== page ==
Montepulciano – A Hill Town in Tuscany that’s Famous for its Vino Nobile:
One of the pleasures of travelling in Tuscany is visiting its many charming medieval hill towns, Montepulciano being one of them. Set on a ridge of about 605 metres above sea level, Montepulciano is one of the of the highest Tuscan hill towns. The town is famous for its Vino Nobile di Montepulciano so if you love a good red wine, this is the town for you.
Although Montepulciano’s history dates back to the period of the Etruscans, its economic power and period of social importance took place between the 1300s and the end of the 16th century. Montepulciano sits at the crossroads between Siena to its west and Perugia to its east and Florence to the north and Orvieto to its south. Surrounded by these important cities, Montepulciano was able to take advantage of its strategic location by creating alliances where it found them beneficial. It grew rich and powerful from these alliances, but on the downside, it was also drawn into their battles. Montepulciano was a loyal ally of Florence but subsequently became its possession.
Under the Medicis, Montepulciano reached the height of its splendour. Famous Florentine architects were brought in to build palazzi, luxurious residences and other structures and the old buildings were refurbished, giving Montepulciano a Renaissance facelift. However, Montepulciano’s glorious times did not last. When Florence conquered Siena in 1559, Montepulciano lost its strategic role and the city’s importance dwindled.
From our base in Chianciano Terme, we made a late afternoon visit to Montepulciano. This town does not have a stunning Duomo like Siena or the magnificent towers of San Gimignano, but much of what we see in this town today are the original structures, built in the 14th – 16th centuries. In the Piazza Grande are many of the city’s main attractions:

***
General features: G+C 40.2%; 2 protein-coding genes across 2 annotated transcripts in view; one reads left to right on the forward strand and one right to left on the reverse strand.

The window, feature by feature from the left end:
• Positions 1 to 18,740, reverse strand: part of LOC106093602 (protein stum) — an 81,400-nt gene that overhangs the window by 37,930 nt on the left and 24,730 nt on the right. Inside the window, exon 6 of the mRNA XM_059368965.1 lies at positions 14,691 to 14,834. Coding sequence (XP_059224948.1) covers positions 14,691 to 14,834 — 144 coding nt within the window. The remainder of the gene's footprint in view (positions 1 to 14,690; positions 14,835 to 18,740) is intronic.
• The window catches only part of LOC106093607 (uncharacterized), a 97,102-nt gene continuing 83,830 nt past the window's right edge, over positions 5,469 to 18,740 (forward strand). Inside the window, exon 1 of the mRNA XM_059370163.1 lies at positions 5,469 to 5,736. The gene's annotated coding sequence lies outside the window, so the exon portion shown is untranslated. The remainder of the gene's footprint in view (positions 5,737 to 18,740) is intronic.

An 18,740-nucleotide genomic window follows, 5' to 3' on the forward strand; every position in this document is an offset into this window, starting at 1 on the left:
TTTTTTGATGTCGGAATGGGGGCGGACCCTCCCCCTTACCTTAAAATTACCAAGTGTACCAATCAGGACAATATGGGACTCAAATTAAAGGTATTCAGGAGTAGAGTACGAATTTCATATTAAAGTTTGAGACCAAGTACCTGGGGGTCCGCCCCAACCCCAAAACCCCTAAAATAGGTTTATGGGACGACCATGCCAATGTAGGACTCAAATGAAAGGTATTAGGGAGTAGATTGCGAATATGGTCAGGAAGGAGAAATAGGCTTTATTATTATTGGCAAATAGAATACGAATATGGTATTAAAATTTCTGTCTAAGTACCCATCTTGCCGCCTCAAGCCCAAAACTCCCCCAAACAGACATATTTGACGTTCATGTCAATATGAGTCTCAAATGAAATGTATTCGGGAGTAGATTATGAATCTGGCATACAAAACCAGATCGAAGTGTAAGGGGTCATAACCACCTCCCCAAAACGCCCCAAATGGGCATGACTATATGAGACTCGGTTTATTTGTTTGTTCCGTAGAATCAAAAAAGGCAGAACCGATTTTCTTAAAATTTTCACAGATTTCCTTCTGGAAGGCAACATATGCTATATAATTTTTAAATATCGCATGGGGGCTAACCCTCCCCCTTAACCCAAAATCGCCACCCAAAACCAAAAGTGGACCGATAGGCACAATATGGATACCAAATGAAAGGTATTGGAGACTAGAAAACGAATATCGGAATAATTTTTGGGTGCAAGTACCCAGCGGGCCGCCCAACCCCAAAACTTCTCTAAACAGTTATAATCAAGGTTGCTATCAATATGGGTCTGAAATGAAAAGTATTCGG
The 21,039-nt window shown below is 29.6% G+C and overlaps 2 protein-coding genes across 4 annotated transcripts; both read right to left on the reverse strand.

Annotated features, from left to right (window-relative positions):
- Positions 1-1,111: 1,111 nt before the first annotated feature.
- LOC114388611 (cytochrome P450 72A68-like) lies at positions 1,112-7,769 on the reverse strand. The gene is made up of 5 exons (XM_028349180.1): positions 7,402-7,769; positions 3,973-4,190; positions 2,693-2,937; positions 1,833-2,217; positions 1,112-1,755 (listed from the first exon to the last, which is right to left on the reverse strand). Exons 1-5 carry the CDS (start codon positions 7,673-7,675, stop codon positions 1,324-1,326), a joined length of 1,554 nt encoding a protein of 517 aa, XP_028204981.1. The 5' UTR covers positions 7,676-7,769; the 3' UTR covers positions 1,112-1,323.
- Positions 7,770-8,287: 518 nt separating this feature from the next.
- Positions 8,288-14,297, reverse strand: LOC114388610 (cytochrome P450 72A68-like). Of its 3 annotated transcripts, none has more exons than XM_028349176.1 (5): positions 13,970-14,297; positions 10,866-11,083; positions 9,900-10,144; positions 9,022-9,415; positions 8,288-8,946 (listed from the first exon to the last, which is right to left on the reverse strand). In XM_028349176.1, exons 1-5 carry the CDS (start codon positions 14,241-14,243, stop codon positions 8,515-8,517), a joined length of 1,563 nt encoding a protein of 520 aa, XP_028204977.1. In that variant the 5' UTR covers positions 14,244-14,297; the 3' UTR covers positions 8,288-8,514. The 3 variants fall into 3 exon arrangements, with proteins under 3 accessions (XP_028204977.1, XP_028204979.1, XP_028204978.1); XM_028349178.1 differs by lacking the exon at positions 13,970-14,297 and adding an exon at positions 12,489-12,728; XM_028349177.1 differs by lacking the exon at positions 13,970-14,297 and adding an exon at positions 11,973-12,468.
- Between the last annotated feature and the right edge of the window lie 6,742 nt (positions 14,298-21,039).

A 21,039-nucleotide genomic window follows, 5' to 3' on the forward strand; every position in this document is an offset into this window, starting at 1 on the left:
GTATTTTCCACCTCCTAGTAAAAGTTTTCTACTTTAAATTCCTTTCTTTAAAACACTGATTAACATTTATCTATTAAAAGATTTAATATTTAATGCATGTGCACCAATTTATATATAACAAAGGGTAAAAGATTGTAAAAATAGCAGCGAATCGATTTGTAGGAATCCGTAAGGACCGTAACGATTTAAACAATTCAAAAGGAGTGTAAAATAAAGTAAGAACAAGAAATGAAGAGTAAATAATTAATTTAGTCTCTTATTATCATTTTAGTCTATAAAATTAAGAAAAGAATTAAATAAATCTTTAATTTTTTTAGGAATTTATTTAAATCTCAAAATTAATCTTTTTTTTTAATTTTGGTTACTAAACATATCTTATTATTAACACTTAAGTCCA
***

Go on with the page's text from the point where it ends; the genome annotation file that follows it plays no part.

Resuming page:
- The Pozzo dei Grifi e dei Leoni, the well in front of the Duomo is a tell-tale sign of the influence of Florence. On the well is the Medici coat of arms is held up by lions (a symbol of Florence), and flanked by griffins representing Montepulciano.
- The Palazzo Comunale (town hall), another reminder of Florence, was fashioned after the Palazzo Vecchio in Piazza della Signoria in Florence. You can climb the tower of the town hall and on a clear day, it is possible to see as far as Perugia, Siena and all over Tuscany.
- Opposite the Palazzo Comunale is the Duomo – The external architecture of the Duomo is rather plain but towering over the main altar is a triptych of the Assumption of the Virgin, painted by Taddeo di Bartolo.
- Palazzo Tarugi is entirely in travertine. Its portico was once open to the public.
Other Sights of Montepulciano
From the terrace outside the Chiesa San Francesco (in Piazza San Francesco) you can get panoramic views of the vineyards that produce the Vino Nobile. To the west of town, off the road to Pienza, is another of Montepulciano’s important monuments – the Tempio di San Biagio. This high Renaissance church is another of Antonio da Sangallo the Edler’s architecture – the exterior of the sanctuary and its two towers are built in white travertine.
What Montepulciano lacks in stunning monuments it more than makes up for by its famous wines. In and around the Piazza Grande there are many cellars where you can taste some of the famous Montepulciano wines. The Cantina Contucci is one of these wine-tasting places and you can freely roam around the cellar and see where the Vino Nobile and Rosso di Montepulciano are aged in barrels.
There are several very small family-run hotels in the historic centre with just four or five rooms. The Locanda di San Francesco and Palazzo Carletti are two such small hotels. Locanda di San Francisco, on Piazza San Francesco, has four individually decorated rooms with excellent views overlooking the Val D’Orcia and Valdichiana valleys. The family also owns the Valdipiatta winery. For the complete list of Montepulciano hotels, see Here.
By train – There is no train station in Montepulciano. What is shown as “Montepulciano Stazione” is about seven miles out of town. If travelling by train, it is better to take the train to Chiusi-Chianciano Terme on the Rome-Florence line (www.trenitalia.com) and then catch the LFI bus (www.lfi.it).